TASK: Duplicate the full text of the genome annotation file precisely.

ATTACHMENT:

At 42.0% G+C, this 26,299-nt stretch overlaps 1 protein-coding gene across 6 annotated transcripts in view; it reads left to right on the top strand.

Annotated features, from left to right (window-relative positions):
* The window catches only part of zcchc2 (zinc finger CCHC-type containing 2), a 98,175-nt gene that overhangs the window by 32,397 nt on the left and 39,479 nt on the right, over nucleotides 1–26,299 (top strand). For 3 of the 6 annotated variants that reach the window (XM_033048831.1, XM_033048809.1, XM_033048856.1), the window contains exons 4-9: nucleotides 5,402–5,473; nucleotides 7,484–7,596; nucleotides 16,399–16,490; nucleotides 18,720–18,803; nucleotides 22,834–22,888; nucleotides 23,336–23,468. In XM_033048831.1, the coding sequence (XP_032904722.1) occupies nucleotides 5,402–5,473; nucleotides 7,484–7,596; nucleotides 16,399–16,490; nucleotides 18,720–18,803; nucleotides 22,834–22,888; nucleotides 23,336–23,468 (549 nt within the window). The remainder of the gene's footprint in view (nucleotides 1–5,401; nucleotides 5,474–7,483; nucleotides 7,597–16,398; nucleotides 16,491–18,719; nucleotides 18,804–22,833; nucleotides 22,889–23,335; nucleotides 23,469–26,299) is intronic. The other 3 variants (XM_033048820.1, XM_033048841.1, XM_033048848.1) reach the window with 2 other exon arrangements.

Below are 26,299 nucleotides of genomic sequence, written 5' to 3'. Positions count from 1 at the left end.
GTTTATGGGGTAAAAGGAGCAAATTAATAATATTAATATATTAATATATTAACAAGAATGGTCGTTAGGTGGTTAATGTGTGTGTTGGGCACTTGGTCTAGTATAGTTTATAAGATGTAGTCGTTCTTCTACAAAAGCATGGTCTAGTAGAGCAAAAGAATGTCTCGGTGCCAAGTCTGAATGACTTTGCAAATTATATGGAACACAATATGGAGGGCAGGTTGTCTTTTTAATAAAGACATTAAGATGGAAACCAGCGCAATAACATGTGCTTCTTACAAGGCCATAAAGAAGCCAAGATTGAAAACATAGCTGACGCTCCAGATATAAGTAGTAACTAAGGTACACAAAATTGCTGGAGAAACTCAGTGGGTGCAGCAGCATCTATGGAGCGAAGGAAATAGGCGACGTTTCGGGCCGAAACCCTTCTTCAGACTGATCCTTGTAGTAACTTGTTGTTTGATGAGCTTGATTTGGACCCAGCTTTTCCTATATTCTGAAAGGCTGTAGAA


At 42.0% G+C, this 26,299-nt stretch overlaps 1 protein-coding gene across 6 annotated transcripts in view; it reads left to right on the top strand.

Annotated features, from left to right (window-relative positions):
* The window catches only part of zcchc2 (zinc finger CCHC-type containing 2), a 98,175-nt gene that overhangs the window by 32,397 nt on the left and 39,479 nt on the right, over nucleotides 1–26,299 (top strand). For 3 of the 6 annotated variants that reach the window (XM_033048831.1, XM_033048809.1, XM_033048856.1), the window contains exons 4-9: nucleotides 5,402–5,473; nucleotides 7,484–7,596; nucleotides 16,399–16,490; nucleotides 18,720–18,803; nucleotides 22,834–22,888; nucleotides 23,336–23,468. In XM_033048831.1, the coding sequence (XP_032904722.1) occupies nucleotides 5,402–5,473; nucleotides 7,484–7,596; nucleotides 16,399–16,490; nucleotides 18,720–18,803; nucleotides 22,834–22,888; nucleotides 23,336–23,468 (549 nt within the window). The remainder of the gene's footprint in view (nucleotides 1–5,401; nucleotides 5,474–7,483; nucleotides 7,597–16,398; nucleotides 16,491–18,719; nucleotides 18,804–22,833; nucleotides 22,889–23,335; nucleotides 23,469–26,299) is intronic. The other 3 variants (XM_033048820.1, XM_033048841.1, XM_033048848.1) reach the window with 2 other exon arrangements.

Below are 26,299 nucleotides of genomic sequence, written 5' to 3'. Positions count from 1 at the left end.
GTTTATGGGGTAAAAGGAGCAAATTAATAATATTAATATATTAATATATTAACAAGAATGGTCGTTAGGTGGTTAATGTGTGTGTTGGGCACTTGGTCTAGTATAGTTTATAAGATGTAGTCGTTCTTCTACAAAAGCATGGTCTAGTAGAGCAAAAGAATGTCTCGGTGCCAAGTCTGAATGACTTTGCAAATTATATGGAACACAATATGGAGGGCAGGTTGTCTTTTTAATAAAGACATTAAGATGGAAACCAGCGCAATAACATGTGCTTCTTACAAGGCCATAAAGAAGCCAAGATTGAAAACATAGCTGACGCTCCAGATATAAGTAGTAACTAAGGTACACAAAATTGCTGGAGAAACTCAGTGGGTGCAGCAGCATCTATGGAGCGAAGGAAATAGGCGACGTTTCGGGCCGAAACCCTTCTTCAGACTGATCCTTGTAGTAACTTGTTGTTTGATGAGCTTGATTTGGACCCAGCTTTTCCTATATTCTGAAAGGCTGTAGAA